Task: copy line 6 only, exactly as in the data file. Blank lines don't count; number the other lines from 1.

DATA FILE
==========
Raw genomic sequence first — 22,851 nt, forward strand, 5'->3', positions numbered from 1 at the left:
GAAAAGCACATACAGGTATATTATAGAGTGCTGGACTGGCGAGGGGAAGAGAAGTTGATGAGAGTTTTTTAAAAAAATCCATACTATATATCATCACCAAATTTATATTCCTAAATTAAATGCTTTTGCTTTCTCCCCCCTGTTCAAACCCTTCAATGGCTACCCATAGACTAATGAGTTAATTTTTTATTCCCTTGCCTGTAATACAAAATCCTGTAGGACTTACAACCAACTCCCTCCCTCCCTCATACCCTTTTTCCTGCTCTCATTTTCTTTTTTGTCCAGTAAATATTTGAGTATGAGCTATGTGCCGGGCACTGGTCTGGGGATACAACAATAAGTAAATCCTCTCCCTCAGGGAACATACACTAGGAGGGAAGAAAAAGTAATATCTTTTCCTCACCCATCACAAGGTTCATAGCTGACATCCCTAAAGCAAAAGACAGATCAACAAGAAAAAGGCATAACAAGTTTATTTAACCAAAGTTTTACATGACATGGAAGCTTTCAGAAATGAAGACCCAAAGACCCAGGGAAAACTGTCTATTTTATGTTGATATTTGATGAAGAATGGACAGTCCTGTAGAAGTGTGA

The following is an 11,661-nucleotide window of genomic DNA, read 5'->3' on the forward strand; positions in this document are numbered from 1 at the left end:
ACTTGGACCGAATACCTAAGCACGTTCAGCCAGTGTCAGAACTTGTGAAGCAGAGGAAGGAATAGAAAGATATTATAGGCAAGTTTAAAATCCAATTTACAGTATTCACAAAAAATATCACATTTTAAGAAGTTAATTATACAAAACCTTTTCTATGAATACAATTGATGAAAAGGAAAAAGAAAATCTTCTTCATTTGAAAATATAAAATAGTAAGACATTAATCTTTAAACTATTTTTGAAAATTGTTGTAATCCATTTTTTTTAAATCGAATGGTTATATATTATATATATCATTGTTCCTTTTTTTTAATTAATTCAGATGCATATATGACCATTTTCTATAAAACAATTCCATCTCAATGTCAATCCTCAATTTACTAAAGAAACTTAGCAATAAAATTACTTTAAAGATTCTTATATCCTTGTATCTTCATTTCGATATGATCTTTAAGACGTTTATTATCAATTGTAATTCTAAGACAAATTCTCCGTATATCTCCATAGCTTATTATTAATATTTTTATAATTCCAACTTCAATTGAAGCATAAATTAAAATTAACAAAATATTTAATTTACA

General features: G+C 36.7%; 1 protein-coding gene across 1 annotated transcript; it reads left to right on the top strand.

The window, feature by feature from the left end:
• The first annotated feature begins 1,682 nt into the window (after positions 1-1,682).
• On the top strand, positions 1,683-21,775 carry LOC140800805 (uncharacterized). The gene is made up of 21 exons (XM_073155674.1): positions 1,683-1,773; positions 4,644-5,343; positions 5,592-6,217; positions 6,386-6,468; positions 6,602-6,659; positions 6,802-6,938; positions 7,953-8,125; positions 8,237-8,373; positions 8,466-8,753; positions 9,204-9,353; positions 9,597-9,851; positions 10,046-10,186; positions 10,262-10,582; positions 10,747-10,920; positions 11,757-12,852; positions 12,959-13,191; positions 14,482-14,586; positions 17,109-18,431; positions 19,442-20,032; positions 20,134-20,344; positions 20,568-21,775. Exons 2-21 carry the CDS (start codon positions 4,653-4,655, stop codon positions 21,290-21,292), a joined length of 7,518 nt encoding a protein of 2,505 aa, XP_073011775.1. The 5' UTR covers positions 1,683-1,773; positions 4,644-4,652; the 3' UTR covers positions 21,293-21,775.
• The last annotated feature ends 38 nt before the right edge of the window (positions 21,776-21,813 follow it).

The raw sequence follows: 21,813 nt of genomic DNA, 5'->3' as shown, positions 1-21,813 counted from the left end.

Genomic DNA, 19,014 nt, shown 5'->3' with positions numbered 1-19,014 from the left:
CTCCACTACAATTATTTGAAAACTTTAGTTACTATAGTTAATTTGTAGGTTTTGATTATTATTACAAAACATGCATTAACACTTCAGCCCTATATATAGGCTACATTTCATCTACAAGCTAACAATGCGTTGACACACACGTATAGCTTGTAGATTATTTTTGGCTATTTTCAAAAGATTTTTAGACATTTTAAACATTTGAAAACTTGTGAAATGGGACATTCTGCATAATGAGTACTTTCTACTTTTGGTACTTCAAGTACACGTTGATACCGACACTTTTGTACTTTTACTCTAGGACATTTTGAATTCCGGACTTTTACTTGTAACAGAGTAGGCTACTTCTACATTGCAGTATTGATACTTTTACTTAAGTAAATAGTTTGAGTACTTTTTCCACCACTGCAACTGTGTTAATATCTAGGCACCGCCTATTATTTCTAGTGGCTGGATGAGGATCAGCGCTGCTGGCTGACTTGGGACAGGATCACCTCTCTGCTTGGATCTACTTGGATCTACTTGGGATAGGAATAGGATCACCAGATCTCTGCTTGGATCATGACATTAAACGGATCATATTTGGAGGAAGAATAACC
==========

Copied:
The window, feature by feature from the left end: